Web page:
It is easy to burn out when you are responsible for providing full-time care to an aging or disabled loved one.
Tax laws change, so do lives. You could be missing out on planning opportunities, or forget to make an important change that cannot be fixed after you pass.
Creating an estate plan entails a detailed review of every aspect of your life, from personal finances to personal relationships. Sometimes that brings issues to light that are difficult to deal with, but need to be addressed.
The Smyrna-Clayton Sun-Times reports in its article, “Change plan as plans change,” that most financial plans begin as a snapshot of your financial life, with a thorough review of your assets, liabilities, and cash flow.
Your estate planning attorney will then use this to show what your financial life may look like, under a wide range of future scenarios. However, when it comes to forecasting numbers and assumptions, it’s not uncommon for things to turn out differently than planned. You need to recalibrate your planning based on your situation, as well as where the markets and your circumstances are heading.
For example, most people set their 401(k) allocations and name beneficiaries when enrolling in the plan and never look at it again. This also happens with life, property and casualty insurance policies. The renewal notices arrive in the mail when your policy is renewed, but do you actually read them?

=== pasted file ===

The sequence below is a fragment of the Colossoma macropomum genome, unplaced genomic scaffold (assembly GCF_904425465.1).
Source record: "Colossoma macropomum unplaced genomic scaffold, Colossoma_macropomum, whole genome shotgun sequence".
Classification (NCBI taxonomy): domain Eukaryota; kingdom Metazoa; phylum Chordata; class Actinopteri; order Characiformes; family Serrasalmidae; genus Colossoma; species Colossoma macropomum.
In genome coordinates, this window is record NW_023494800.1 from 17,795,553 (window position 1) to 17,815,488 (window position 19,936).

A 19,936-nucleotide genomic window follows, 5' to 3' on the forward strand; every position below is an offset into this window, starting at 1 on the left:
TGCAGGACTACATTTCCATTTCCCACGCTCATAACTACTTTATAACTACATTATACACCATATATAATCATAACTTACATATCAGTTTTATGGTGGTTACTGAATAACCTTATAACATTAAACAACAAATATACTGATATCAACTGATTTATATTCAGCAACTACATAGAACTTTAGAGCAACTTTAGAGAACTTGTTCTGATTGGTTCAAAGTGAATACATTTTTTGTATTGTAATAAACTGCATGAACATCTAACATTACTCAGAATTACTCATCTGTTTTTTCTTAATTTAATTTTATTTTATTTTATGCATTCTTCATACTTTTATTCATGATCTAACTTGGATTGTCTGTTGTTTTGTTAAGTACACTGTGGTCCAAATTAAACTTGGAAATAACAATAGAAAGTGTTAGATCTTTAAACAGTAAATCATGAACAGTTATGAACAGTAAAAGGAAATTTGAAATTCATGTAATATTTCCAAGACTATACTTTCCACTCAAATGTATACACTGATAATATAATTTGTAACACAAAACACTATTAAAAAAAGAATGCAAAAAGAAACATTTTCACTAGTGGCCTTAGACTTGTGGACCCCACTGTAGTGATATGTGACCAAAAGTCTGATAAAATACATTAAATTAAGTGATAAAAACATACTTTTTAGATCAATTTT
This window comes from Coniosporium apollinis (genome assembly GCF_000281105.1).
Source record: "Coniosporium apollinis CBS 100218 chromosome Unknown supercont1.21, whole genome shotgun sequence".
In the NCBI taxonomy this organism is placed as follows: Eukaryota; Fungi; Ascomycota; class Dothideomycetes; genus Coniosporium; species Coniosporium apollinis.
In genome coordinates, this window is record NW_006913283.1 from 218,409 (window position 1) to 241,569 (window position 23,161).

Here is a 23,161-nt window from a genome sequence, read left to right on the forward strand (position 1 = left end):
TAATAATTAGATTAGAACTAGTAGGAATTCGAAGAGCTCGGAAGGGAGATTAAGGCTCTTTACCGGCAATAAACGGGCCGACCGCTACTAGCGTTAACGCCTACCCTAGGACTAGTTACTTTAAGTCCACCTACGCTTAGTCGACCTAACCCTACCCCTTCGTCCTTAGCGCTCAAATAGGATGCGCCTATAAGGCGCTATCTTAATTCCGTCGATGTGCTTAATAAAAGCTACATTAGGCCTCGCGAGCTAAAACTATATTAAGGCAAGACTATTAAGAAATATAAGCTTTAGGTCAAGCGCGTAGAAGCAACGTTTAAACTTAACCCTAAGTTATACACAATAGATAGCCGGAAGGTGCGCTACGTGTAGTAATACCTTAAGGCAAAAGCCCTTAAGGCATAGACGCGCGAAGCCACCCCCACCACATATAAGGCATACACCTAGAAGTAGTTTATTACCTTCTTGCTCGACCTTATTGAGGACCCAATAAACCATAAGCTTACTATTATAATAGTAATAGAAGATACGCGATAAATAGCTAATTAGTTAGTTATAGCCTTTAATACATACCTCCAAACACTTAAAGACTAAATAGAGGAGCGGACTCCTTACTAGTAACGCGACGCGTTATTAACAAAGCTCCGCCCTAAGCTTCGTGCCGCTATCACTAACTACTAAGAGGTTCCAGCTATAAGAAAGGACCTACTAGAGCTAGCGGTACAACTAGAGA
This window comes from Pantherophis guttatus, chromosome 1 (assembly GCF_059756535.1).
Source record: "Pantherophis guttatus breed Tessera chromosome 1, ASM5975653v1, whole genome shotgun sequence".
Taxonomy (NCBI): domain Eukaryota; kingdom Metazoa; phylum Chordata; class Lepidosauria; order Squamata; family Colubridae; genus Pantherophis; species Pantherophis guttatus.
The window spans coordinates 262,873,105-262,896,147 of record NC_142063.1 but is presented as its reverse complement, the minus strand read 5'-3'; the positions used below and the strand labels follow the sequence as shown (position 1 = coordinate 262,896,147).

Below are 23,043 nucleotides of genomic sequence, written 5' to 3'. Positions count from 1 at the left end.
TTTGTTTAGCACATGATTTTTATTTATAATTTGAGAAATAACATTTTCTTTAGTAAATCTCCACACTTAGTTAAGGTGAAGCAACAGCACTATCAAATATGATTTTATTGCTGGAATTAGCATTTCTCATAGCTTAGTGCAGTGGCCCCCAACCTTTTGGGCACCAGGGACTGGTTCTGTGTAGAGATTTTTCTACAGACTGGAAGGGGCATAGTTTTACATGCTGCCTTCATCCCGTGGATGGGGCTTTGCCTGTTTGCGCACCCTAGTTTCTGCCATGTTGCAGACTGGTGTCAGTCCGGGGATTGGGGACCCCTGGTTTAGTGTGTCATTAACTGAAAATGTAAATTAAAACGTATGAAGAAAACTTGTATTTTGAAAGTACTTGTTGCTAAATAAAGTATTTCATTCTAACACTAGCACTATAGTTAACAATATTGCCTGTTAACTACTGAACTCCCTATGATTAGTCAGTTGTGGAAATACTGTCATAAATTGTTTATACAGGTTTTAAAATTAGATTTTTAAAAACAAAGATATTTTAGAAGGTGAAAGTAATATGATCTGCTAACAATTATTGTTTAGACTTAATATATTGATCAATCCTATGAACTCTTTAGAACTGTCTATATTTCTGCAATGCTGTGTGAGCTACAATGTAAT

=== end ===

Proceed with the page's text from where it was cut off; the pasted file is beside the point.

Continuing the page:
You should review every property and casualty renewal to be sure your coverage selections are adequate. Don’t assume that the renewal has the same exact coverage as last year, or that it was the right amount of coverage. Review your beneficiary designations every time you pay your life insurance bill.
In the same fashion, estate plans are rarely reviewed yearly. However, there are parts of your estate plan that may be worthless, if they’re too old. There may also be new opportunities that you are missing.
Every few years, your health care power of attorney or durable power of attorney needs to be reviewed. They may not need to be updated, but they should be reviewed. An appointment with your estate planning attorney should be treated like a visit for a physical examination—there might not be anything wrong, but you still need a check-up to be sure.
Reference: Smyrna-Clayton (DE) Sun-Times (April 17, 2018) “Change plan as plans change”